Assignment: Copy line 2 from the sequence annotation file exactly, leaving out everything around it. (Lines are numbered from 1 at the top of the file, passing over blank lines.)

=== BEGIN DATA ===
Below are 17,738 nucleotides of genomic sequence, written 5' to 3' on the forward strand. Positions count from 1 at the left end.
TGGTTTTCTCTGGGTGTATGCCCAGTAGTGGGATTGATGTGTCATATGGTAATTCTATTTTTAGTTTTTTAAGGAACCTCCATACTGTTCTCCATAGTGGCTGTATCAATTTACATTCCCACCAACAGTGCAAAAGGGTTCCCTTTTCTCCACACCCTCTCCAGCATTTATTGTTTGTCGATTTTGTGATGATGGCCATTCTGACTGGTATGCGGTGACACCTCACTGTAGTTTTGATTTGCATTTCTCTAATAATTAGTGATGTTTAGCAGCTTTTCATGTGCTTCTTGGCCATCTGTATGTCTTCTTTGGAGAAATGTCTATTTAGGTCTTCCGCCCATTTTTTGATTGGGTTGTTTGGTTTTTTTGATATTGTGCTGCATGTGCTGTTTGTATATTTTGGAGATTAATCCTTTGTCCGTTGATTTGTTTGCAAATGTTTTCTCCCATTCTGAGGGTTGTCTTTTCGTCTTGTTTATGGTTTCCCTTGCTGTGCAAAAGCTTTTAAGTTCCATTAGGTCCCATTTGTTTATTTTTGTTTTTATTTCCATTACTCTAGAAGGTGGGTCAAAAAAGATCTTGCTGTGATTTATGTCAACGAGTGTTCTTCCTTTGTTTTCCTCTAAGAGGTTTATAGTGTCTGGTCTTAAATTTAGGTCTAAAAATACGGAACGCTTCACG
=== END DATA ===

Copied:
TGGTTTTCTCTGGGTGTATGCCCAGTAGTGGGATTGATGTGTCATATGGTAATTCTATTTTTAGTTTTTTAAGGAACCTCCATACTGTTCTCCATAGTGGCTGTATCAATTTACATTCCCACCAACAGTGCAAAAGGGTTCCCTTTTCTCCACACCCTCTCCAGCATTTATTGTTTGTCGATTTTGTGATGATGGCCATTCTGACTGGTATGCGGTGACACCTCACTGTAGTTTTGATTTGCATTTCTCTAATAATTAGTGATGTTTAGCAGCTTTTCATGTGCTTCTTGGCCATCTGTATGTCTTCTTTGGAGAAATGTCTATTTAGGTCTTCCGCCCATTTTTTGATTGGGTTGTTTGGTTTTTTTGATATTGTGCTGCATGTGCTGTTTGTATATTTTGGAGATTAATCCTTTGTCCGTTGATTTGTTTGCAAATGTTTTCTCCCATTCTGAGGGTTGTCTTTTCGTCTTGTTTATGGTTTCCCTTGCTGTGCAAAAGCTTTTAAGTTCCATTAGGTCCCATTTGTTTATTTTTGTTTTTATTTCCATTACTCTAGAAGGTGGGTCAAAAAAGATCTTGCTGTGATTTATGTCAACGAGTGTTCTTCCTTTGTTTTCCTCTAAGAGGTTTATAGTGTCTGGTCTTAAATTTAGGTCTAAAAATACGGAACGCTTCACG